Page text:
The MESSENGER spacecraft approached Mercury on January 14, 2008, at about 7 p.m. GMT. Within a quarter of an hour, it had skimmed above the crater-blasted surface at an altitude of just 200 km before racing away at a velocity of 25,000 km/hour relative to Mercury. During its fly-by visit, MESSENGER snapped hundreds of pictures of regions of the planet never seen before and at a resolution far beyond what Mariner 10's cameras could achieve. As the spacecraft approached Mercury, it recorded its approach with its Mercury Dual Imaging System (MDIS).

The MDIS showed the previously mapped section of Mercury's surface at a higher resolution than what was recorded by Mariner 10, while the spacecraft's other instruments were also kept busy. The Mercury Atmospheric and Surface Composition Spectrometer (MASCS) investigated the abundance of species of atmospheric gases in the space over the planet. Other instruments such as the magnetometer, the X-ray spectrometer and the gamma-ray and neutron spectrometer investigated Mercury's magnetic field and made an attempt to measure the bulk composition of the planet's crust. MESSENGER then raced into Mercury's shadow and swept past the unlit hemisphere at an altitude of just 200 km. Here, MESSENGER's Mercury Laser Altimeter (MLA) began measuring the planet's topography. After emerging into the sunlight, MDIS had fantastic views of Mercury in a gibbous phase displaying a swathe of unseen surface, a slice of the Mariner 10 hemisphere towards the limb, and the 1,300-km diameter Caloris impact basin basking in the blazing sun.

Entering mercury's orbit

After the fly-by, MESSENGER travelled at 224,000 km/hour, becoming the fastest spacecraft ever. With the three fly-bys under its belt, MESSENGER settled into Mercury's orbit on March 18. The spacecraft has been looping around Mercury at an inclination of 80 in an elliptical orbit varying between 200 km and 15,193 km. At its lowest point, MESSENGER is able to resolve surface features a mere 18 m across. MESSENGER is to complete two orbits every 24 hours, but it will still be six months before the MDIS has images of the entire surface and another six months before global models of Mercury's surface chemistry, magnetic field and gravity field are completed. MESSENGER's mission will last for only two mercurian solar days, that is, for 2 176 earth days, and as such during the spacecraft's 12 earth months of orbital observations, it will experience just two mercurian solar days. All the new data will help answer key questions about the planet already raised by earth-based observations. It is expected that the mystery behind Mercury's surprisingly dense core that produces a magnetic field that interacts with the solar wind may also be solved.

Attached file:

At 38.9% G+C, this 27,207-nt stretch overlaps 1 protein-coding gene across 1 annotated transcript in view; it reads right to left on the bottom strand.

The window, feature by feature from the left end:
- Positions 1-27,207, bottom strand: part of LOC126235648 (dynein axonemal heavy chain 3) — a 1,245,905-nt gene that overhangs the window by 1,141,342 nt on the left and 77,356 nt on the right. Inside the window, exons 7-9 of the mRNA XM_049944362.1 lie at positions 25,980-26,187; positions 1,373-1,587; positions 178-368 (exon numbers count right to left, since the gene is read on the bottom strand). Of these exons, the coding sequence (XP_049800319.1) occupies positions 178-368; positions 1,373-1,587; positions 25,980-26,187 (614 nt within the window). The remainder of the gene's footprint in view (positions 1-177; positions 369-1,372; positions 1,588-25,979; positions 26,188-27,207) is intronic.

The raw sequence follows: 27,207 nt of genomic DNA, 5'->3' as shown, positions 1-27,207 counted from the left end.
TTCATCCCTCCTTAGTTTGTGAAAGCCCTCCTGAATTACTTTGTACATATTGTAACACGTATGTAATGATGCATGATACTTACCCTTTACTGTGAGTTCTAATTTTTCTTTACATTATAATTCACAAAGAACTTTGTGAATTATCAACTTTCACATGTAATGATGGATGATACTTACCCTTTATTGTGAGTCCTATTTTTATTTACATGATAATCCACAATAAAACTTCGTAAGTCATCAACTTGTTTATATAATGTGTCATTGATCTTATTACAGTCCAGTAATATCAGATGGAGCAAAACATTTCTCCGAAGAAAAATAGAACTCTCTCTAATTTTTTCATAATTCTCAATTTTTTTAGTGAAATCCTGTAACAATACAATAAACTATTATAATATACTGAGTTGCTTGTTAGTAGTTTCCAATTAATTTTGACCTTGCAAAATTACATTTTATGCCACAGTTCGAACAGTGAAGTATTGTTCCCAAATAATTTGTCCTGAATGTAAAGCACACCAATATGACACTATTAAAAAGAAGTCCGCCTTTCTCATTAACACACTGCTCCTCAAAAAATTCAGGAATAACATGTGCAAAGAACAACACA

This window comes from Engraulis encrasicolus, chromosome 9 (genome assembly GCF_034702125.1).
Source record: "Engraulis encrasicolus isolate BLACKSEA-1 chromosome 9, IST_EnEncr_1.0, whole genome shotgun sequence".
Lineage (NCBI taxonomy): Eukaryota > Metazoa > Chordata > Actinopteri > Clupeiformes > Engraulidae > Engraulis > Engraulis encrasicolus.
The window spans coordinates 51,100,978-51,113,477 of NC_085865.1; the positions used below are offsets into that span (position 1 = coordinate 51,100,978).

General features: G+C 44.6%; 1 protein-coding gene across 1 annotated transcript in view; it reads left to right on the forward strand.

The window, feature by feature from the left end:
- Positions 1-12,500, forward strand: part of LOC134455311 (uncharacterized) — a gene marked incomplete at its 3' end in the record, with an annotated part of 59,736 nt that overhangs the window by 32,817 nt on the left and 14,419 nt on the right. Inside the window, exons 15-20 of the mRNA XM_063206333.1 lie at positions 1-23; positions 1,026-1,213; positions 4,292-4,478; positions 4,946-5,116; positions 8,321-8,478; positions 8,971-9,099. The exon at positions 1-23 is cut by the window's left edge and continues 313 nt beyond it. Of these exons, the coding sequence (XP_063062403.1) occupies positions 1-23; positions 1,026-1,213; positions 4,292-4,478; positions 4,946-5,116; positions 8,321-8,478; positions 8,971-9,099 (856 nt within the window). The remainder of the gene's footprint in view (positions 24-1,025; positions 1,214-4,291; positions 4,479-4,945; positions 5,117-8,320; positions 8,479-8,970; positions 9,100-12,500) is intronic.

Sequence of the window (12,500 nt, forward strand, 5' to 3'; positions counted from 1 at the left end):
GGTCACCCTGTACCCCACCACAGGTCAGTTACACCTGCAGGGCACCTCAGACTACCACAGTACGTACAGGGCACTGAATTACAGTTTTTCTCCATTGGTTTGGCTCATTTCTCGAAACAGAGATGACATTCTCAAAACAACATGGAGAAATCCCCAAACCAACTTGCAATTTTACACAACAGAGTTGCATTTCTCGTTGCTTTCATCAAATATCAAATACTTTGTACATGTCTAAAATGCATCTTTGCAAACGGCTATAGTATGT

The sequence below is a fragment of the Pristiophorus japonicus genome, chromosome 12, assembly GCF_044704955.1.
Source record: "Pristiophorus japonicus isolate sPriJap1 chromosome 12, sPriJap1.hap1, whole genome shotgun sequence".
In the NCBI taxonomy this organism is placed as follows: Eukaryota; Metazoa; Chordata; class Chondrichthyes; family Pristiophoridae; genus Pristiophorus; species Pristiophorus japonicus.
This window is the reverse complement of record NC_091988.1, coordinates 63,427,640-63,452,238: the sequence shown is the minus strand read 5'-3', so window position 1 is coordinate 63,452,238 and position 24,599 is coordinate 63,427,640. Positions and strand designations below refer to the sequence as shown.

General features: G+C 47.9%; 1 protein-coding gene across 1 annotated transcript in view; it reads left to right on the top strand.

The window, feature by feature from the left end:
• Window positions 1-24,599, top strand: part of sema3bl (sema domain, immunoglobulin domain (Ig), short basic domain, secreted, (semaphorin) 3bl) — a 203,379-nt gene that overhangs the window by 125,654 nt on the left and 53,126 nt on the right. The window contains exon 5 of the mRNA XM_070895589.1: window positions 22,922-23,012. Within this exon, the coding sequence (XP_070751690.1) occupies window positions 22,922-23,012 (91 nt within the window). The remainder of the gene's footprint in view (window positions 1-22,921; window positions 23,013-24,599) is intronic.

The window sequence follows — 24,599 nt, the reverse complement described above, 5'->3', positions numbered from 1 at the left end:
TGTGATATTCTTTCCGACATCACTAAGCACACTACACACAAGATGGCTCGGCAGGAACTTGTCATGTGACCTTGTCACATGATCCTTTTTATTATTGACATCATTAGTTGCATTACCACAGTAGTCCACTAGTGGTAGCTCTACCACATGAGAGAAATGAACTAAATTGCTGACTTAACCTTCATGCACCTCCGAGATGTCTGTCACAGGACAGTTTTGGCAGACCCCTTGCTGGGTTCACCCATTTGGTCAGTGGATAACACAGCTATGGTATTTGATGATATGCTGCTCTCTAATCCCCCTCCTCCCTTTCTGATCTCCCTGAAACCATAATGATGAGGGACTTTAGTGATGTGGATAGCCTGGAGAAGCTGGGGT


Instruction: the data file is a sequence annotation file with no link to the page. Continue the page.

As MESSENGER arcs around Mercury, the craft is protected from the relentless heat by a large sunshade. Without this precaution the spacecraft would be roasted to the same maximum temperature as the planet below, a staggering 450 Celsius.

There are areas on the planet that are indicative of the lava flows that once ran across the surface of a young Mercury but cooled and solidified long ago. Similar lava flows can be seen on the moon: those dark seas that are called maria. But on Mercury the lava flows are not dark in appearance as on the moon, so spotting them requires a little extra effort. Key to understanding the history of Mercury's surface are the lobate scarps, first imaged by Mariner 10 and seen in superb detail through MESSENGER. These are cliff-like features that crisscross the surface in the vague shape of lobes (hence lobate) and are thought to have formed when the interior of Mercury began to cool and shrink, forcing the surface to crumple and contract.

With MESSENGER, scientists hope to understand the sequence of events that led to Mercury looking like it does today. What is clear just from the initial batch of MESSENGER images is that there were different periods of contraction, lava flows, and then more contraction as the different features overlaid themselves on top of one another. Now, with the mass of information from MESSENGER's exploration to be accumulated and analysed, it is clear that Mercury may hold important clues to the violent birth of other planets and of the earth itself.

Professor Amalendu Bandyopadhyay is a senior scientist at the M.P. Birla Institute of Fundamental Research, M.P. Birla Planetarium, Kolkata.